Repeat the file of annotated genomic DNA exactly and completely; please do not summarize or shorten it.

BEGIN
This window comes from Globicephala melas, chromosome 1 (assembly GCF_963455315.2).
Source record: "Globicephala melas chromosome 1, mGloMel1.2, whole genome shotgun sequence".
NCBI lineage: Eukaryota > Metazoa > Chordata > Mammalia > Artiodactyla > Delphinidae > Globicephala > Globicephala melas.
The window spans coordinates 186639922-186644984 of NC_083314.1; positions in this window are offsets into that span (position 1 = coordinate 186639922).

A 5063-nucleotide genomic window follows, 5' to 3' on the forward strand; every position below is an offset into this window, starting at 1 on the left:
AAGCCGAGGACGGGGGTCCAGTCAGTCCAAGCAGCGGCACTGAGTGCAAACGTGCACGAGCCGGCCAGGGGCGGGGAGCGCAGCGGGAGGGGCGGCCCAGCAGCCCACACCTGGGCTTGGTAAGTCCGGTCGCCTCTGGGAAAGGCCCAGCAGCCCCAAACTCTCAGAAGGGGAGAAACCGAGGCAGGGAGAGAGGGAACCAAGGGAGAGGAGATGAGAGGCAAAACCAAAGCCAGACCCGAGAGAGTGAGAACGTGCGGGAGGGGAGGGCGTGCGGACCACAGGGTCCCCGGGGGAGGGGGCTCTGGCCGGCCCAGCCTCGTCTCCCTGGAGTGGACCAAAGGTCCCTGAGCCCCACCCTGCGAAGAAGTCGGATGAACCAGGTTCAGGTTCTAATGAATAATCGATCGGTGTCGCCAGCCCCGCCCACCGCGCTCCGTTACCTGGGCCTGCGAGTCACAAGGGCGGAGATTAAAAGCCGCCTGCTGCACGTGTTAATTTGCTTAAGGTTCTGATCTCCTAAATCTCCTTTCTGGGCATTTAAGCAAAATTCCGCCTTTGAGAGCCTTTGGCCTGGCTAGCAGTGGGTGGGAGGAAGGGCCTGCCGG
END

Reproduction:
This window comes from Globicephala melas, chromosome 1 (assembly GCF_963455315.2).
Source record: "Globicephala melas chromosome 1, mGloMel1.2, whole genome shotgun sequence".
NCBI lineage: Eukaryota > Metazoa > Chordata > Mammalia > Artiodactyla > Delphinidae > Globicephala > Globicephala melas.
The window spans coordinates 186639922-186644984 of NC_083314.1; positions in this window are offsets into that span (position 1 = coordinate 186639922).

A 5063-nucleotide genomic window follows, 5' to 3' on the forward strand; every position below is an offset into this window, starting at 1 on the left:
AAGCCGAGGACGGGGGTCCAGTCAGTCCAAGCAGCGGCACTGAGTGCAAACGTGCACGAGCCGGCCAGGGGCGGGGAGCGCAGCGGGAGGGGCGGCCCAGCAGCCCACACCTGGGCTTGGTAAGTCCGGTCGCCTCTGGGAAAGGCCCAGCAGCCCCAAACTCTCAGAAGGGGAGAAACCGAGGCAGGGAGAGAGGGAACCAAGGGAGAGGAGATGAGAGGCAAAACCAAAGCCAGACCCGAGAGAGTGAGAACGTGCGGGAGGGGAGGGCGTGCGGACCACAGGGTCCCCGGGGGAGGGGGCTCTGGCCGGCCCAGCCTCGTCTCCCTGGAGTGGACCAAAGGTCCCTGAGCCCCACCCTGCGAAGAAGTCGGATGAACCAGGTTCAGGTTCTAATGAATAATCGATCGGTGTCGCCAGCCCCGCCCACCGCGCTCCGTTACCTGGGCCTGCGAGTCACAAGGGCGGAGATTAAAAGCCGCCTGCTGCACGTGTTAATTTGCTTAAGGTTCTGATCTCCTAAATCTCCTTTCTGGGCATTTAAGCAAAATTCCGCCTTTGAGAGCCTTTGGCCTGGCTAGCAGTGGGTGGGAGGAAGGGCCTGCCGG